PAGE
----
When it comes to composing recipes, perhaps the main variable is the intensity of the smoke. It takes surprisingly little smoked malt to get a noticeable aroma. My most recent beer was a kornøl with 3 percent Stjørdal malt—and although the beer was lightly smoked, the smoke aroma was very distinct. I made two beers from the same mash: a strong beer of about 8 percent ABV and a small beer of about 2 percent. Intriguingly, the smoke aroma was much more noticeable in the small beer—strong enough to put some people off it completely. So, gravity clearly plays a role.

Smoked malt also can be used in beers that aren’t necessarily smoked beers, and they “can be used as a spice,” as the Finnish beer writer Mika Laitinen says. “For example, adding a 5 percent share of smoked malt into pilsner or weizen makes an interesting lingering aftertaste, although the beer isn’t obviously smoky.”

In Stjørdal, central Norway, Roar Sandodden says that in his experience, a beer with 100 percent Stjørdal malt did not necessarily taste any more smoked than one with only 50 percent. “There seems to be a kind of ‘ceiling’ to the smoke aroma,” he says. This may be similar to how 100 and 200 IBUs taste similarly bitter—there is a threshold.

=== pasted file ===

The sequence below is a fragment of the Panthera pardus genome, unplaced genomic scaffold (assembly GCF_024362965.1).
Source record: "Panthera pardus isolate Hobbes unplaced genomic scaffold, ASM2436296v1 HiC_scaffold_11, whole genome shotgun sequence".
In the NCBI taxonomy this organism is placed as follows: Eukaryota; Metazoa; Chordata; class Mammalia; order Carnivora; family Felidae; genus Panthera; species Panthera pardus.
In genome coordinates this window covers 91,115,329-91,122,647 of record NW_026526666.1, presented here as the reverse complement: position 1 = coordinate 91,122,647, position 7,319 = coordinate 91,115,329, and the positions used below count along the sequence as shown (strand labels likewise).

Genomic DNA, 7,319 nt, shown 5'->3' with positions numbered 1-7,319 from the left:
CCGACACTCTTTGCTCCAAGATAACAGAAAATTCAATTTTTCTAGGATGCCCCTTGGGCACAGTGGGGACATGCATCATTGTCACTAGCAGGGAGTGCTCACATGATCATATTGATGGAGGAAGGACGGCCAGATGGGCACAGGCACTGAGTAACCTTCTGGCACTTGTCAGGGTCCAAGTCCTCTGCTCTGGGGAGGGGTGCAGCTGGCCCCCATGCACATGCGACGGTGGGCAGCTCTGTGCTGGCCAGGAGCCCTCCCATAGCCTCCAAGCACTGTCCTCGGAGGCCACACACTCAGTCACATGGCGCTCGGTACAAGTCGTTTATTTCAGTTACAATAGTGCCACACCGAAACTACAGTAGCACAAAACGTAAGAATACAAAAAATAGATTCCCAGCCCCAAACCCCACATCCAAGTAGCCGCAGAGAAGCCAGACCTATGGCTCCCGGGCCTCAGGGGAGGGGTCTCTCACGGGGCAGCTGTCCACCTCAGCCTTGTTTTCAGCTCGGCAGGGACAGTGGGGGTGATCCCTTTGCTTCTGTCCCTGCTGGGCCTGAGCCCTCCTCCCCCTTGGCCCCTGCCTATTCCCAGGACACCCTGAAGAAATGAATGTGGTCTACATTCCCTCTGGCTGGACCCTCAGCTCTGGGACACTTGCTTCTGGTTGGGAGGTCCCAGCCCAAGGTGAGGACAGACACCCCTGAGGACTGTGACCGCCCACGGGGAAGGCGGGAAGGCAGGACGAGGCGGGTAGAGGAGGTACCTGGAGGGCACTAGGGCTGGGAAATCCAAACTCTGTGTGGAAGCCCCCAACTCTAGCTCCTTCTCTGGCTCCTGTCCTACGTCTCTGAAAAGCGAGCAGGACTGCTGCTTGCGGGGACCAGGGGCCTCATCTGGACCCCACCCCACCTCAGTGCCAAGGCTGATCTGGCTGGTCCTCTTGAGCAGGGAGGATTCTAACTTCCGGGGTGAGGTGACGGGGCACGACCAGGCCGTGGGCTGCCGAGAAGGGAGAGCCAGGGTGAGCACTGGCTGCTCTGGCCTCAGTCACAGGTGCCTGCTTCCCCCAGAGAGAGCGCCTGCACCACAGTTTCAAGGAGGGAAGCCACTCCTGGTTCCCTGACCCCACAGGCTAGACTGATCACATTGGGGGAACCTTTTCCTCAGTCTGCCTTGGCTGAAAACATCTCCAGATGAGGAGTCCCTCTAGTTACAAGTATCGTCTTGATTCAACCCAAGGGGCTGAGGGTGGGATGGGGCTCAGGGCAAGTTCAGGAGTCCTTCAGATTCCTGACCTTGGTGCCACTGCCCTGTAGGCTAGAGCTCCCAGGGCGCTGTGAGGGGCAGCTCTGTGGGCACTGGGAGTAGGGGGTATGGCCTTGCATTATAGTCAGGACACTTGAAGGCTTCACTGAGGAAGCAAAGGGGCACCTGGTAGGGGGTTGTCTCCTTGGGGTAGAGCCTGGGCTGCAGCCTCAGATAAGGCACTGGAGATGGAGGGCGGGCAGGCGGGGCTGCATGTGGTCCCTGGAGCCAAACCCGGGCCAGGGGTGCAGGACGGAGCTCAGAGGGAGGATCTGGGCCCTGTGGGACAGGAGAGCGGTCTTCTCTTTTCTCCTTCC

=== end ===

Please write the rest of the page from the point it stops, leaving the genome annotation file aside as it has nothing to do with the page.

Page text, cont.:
Most modern brewers use amounts of smoked malt well below these levels. At the farmhouse-inspired Eik & Tid in Oslo, Norway, cofounder and brewer Amund Polden Arnesen says it’s a question of experience and tinkering. “Smoke is a pretty big beast of flavor,” he says.


Laitinen adds another point: “The malt producer makes a big difference in smoke-flavor intensity.” Thus, 10 percent smoked malt from one company may add a lot more smoke than the same portion from another producer. Obviously, the wood used can also affect the intensity.